The Central Bank of Greece surprised everyone with the publication of their monetary politics for 2014-2015. Besides revealing the consequences of the economic suffocation imposed by Brussels, it concluded that in case of not getting to a prompt deal with its European partners, a crisis of great proportions will be detonated.
“A crisis with a manageable debt as we are currently facing with the help of our partners will transform into an uncontrollable crisis, with great risk for the banking system and for the financial stability”, it quoted. It was the first time this institution seriously contemplated Greece’s separation from the Eurozone.
The mainstream media immediately began to stress that the majority of Greek’s population is against abandoning the Monetary Union. Approximately a 70% according to a recent poll published by the GOP. For keeping the “common currency” the norms in the Maastricht Treaty have to be complied, therefore the Western media concludes that Greek citizens are willing to accept the Troika’s conditions: Austerity is the price for membership in the Eurozone.
However, the media omit mentioning is that the same majority was opposed to measures that the Troika (formed by the International Monetary Fund, the European Central Bank and the European Commission) intends to impose. That same majority is currently convinced that the original 245 billion euros rescue program has only brought economic affliction. The increase of inequality and poverty, lock of housing, mental illness and suicides, are evidence of the “humanitarian crisis” Greeks are daily suffering.
A change regarding to economic matters in urgent. In that sense, the Greek government has insisted in solving the more immediate needs (taxes on investment, creation of employment, a better distribution of income, etc.) and less in questioning terms of the debt. Despite this, Brussels has blocked any agreement that would help Greece’s recovery; debt repayments are maximum priority.
Alexis Tsipras, prime minister, is practically “hands tied”, he can’t implement an alternative economic policy, this situation is contrary to his intentions, therefore it slowly diminishes the trust citizens have put into Syriza, his political party.
Disqualifications between the Greek government and the Troika were quite prompt on dates near the meeting with the Eurogroup. Tsipras addressed that the International Monetary Fund (IMF) had “criminal responsibility” for the crisis. He also repeated that his government wouldn’t falter before the pressure imposed by the Troika. The objective of this proposal is to “humiliate Greece” and there he committed to reject the adjustment plans at every moment.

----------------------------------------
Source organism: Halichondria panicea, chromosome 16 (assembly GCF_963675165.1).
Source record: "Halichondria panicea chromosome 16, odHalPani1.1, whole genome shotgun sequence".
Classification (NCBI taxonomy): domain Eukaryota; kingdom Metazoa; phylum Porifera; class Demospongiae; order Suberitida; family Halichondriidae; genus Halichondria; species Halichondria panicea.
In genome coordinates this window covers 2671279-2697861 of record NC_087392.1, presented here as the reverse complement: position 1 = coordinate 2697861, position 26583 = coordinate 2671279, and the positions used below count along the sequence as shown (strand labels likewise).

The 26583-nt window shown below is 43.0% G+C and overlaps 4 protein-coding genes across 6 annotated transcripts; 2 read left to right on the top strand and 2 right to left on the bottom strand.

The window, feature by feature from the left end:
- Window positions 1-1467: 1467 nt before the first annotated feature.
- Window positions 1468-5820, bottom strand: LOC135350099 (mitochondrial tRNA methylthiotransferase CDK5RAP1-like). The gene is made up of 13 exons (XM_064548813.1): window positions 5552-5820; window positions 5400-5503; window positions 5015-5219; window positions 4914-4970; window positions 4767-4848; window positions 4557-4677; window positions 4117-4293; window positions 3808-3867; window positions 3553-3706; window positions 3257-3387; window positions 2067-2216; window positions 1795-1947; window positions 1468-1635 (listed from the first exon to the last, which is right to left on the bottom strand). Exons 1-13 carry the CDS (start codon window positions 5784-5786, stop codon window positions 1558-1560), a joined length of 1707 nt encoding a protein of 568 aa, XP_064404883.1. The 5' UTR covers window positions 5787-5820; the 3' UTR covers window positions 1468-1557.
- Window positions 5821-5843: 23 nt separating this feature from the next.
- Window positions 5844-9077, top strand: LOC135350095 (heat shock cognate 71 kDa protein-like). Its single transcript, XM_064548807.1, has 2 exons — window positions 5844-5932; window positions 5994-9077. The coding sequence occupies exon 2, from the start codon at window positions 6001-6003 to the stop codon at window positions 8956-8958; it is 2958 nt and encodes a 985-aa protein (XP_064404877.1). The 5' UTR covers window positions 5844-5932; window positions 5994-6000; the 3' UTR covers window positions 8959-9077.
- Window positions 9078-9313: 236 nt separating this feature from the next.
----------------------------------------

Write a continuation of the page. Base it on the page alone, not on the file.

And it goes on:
The finance minister, Yanis Varoufakis, has delivered the same message by declining on presenting proposals that would finally include a list of “credible” commitments for the creditors: raising the primary surplus, additional tax raises, dismantling the pension system, etc.
As consequence, the negotiations stalled once again. The Troika remains intransigent in applying its “structural reforms” no matter what, while Tsipras declines on betraying the Greeks. Therefore this dispute is ones more to be adjourned.
Greece has 10 days to liquidate the four monthly maturities of debt to the IMF (1.5 billion euros) and to open a new financing plan for 5.2 billion euros. By next July, Athens will have to pay 3.5 billion euros to the European Central Bank (ECB), 465 million euros to the IMF and 2 billion euros to additional creditors.
Debt and more austerity, in the end impose more debts, this situation puts Greece in a “depressive spiral” that seems not to have an end. How will the resources for complying with these commitments de delivered?
There is no doubt that if Tsipras decides abandoning the Euro, the consequences will be dramatic for Greece’s economy and so for the rest of economies in the region, including of course, Germany and France. Berlin fears a massive spread. If Greece collapses, speculators will bet against the most fragile economies: Finland, Spain, Italy, Netherlands, Portugal, etc.
Considerably affected by the weak economic growth and the deflation (price breakdown), the Eurozone would loose even more confidence from international investors. The crescent ‘aversion to risk’ due to Greece’s exit would provoke an increase in the performance of sovereign bonds (currently at minimum levels). Panic would boost interest rates, severely shrinking the financial liquidity between countries.
Uncertainty will increase and the capital flows would be victim of a ‘butterfly effect’: slight increase of volatility in sovereign bond markets, light drops in stock exchanges and any change in the monetary policy, would be enough to detonate huge turbulences in credit circuits.
Nevertheless, the Troika seems decisive on backlashing the left’s economic program. Syriza have inaugurated the electoral failure of neoliberalism in Europe and due to that, it has become the lender’s favorite prey, who are ready to impose their will at any price. However, the Greeks should trust themselves, establish partnership beyond its continental borders and aim for utopia.
Democracy was born in the ancient Greece and there is where the foundations of a new Europe, free from the ‘dictatorship of the creditors’ should be built, if there is any alternative…
The author is an economist, graduated from the Autonomous University of Mexico.
Translation: Thania Moore.
Originally published in Spanish. Russia Today (Spanish)